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Sunday, 3 June 2012

It's a blog's life


Some aspects of social life are a lot like blogging. You get to know people socially and drift into a range of  typical conversational threads, much like blog comment threads. We tend to stick to a range of subjects per social group, just as we tend to stick to certain blogs. Conversational threads at home are not usually the same as those at work and both of these may differ from those we adopt when blogging or writing comments.

Sometimes there is no social milieu to join because the people you know don't share your full range of ideas or points of view. Socially you may be alone in what you think or say.

Unconventional points of view can be socially dilute in that many are rarely, if ever encountered in daily life. For me this is the big change wrought by the blogosphere - the way it concentrates these dilute viewpoints. Virtual threads connect like-minded people with unconventional ideas in ways that may never have happened socially.

Searching out uncommon conversational threads is rather like hunting for rare books in that you don't always know what you are looking for until you find it. Yet you often know what you aren't looking for - more of the same.

What effect is this having on social and working life? I don't know, but maybe some of us no longer see social or working life as the only significant source of intellectual stimulation. Maybe we never did, but books don't answer back, newspapers are too mainstream and TV is a joke. Now there is another alternative, an interaction between those who think alike but would never have met in the pre-blog world.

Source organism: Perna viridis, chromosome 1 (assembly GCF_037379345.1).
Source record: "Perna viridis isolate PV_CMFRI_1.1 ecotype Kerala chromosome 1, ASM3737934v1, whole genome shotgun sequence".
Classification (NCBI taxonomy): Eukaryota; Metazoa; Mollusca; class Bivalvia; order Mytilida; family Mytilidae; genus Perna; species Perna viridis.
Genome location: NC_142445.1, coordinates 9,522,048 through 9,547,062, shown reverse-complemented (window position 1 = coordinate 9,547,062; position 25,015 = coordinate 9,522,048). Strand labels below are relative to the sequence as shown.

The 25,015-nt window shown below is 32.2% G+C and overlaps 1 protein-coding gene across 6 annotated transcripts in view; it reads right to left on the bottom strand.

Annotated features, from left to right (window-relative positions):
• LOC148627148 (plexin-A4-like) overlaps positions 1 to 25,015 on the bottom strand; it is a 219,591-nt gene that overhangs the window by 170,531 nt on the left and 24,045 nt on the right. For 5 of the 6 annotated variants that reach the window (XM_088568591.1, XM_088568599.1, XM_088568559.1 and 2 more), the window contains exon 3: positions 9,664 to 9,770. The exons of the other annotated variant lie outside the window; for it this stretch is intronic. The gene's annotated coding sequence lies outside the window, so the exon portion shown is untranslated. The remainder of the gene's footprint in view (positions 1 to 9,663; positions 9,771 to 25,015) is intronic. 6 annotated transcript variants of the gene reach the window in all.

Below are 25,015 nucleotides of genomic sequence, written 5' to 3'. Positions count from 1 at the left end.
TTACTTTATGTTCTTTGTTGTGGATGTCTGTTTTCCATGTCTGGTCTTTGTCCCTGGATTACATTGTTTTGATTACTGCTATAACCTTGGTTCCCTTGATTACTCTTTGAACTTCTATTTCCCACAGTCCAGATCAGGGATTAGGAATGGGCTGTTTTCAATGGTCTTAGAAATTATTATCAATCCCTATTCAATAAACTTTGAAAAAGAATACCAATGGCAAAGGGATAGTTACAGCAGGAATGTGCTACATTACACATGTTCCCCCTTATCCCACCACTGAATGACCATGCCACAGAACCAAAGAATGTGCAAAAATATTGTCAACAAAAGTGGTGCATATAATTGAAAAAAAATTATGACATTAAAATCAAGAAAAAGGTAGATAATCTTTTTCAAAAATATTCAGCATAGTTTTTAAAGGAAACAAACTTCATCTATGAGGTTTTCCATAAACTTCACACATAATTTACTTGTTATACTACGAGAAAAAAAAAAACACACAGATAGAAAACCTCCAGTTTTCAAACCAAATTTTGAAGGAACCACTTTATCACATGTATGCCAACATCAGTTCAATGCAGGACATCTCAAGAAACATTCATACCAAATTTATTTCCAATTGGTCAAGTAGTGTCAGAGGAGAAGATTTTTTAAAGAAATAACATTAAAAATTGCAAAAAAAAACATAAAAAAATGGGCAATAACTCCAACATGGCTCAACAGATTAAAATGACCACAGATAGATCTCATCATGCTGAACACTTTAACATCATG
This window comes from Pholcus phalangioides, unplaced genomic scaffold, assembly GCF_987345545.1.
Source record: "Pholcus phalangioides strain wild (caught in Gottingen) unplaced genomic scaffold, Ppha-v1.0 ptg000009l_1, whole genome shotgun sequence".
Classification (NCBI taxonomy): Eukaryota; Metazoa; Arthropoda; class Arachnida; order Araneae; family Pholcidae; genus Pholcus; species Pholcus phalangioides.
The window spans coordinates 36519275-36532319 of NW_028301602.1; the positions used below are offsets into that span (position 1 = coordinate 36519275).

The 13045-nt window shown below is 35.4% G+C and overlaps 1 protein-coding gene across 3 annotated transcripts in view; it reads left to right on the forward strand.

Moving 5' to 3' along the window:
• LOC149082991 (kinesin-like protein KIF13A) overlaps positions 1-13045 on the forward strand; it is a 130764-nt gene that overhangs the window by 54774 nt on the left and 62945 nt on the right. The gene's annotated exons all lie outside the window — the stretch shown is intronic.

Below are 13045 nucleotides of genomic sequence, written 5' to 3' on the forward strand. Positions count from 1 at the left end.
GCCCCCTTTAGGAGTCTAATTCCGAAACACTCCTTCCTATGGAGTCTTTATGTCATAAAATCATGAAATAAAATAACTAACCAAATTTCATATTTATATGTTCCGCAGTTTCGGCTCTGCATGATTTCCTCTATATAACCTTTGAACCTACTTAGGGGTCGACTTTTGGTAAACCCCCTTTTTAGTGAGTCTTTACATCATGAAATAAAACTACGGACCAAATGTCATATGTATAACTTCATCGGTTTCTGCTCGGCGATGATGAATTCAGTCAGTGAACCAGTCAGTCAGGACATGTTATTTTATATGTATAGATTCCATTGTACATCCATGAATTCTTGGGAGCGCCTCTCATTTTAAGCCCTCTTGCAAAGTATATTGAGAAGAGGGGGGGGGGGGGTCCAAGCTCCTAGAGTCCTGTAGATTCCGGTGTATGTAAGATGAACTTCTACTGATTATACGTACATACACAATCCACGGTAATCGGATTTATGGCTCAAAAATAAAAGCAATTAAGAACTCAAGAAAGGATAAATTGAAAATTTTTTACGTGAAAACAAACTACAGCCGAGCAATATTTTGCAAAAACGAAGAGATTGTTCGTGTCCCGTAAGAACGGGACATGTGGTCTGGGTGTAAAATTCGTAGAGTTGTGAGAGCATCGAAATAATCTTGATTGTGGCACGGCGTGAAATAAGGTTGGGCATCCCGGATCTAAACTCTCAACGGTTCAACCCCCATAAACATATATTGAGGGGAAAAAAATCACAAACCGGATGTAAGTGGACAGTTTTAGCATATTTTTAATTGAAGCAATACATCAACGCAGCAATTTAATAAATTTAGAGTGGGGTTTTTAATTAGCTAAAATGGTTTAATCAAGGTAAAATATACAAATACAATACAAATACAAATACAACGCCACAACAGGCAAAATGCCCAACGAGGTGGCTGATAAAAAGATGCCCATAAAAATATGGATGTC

I sense many subtleties going on here, social changes we haven't thought through because we have yet to recognize the causes and the effects in any coherent way. But the way blogs overcome the social dilution of unconventional views - that must surely be important. Radical literature, societies, cabals and so forth always achieved that to some degree, but books are unidirectional and social groups hierarchical.

Blogs seem to offer something new but not yet fathomed. A cause without an effect, because I suspect we have yet to see the effect and are not even fully au fait with the cause.

5 comments:

Roger said...

I agree the Web is a new social phenomenon and its impacts yet to be understood - but by the time you understand something it no longer matters.

Despite the Web being vast I find I trip over the same names from time to time, not just in the interlinked blogs, but in fairly unrelated blogs or groups. I reckon there is something in the idea - some people make things happen, some people watch things happening and some people never knew anything happened at all.

Stepping out of the comfort zone and noting those serendipitous landing sites is one of the joys of the Web. Currently trying to find a site I passed by in a hurry a while back but failed to note.

A question - are American textbooks better than British ones?

A K Haart said...

Roger - "Currently trying to find a site I passed by in a hurry a while back but failed to note."

Isn't it in your browser history? I use mine a lot to revisit sites I forgot to save.

A K Haart said...

Roger - apologies, forgot to answer your textbook question.

My limited experience is mixed and I think it may depend on the subject. American literary textbooks can be unreadable while technical textbooks can be very good, often better than British books.

James Higham said...

"What effect is this having on social and working life? I don't know, but maybe some of us no longer see social or working life as the only significant source of intellectual stimulation. Maybe we never did"

Twould be nice were it our livelihood.

A K Haart said...

James - yes and I suppose it may well be for some eventually. Only a few though I guess.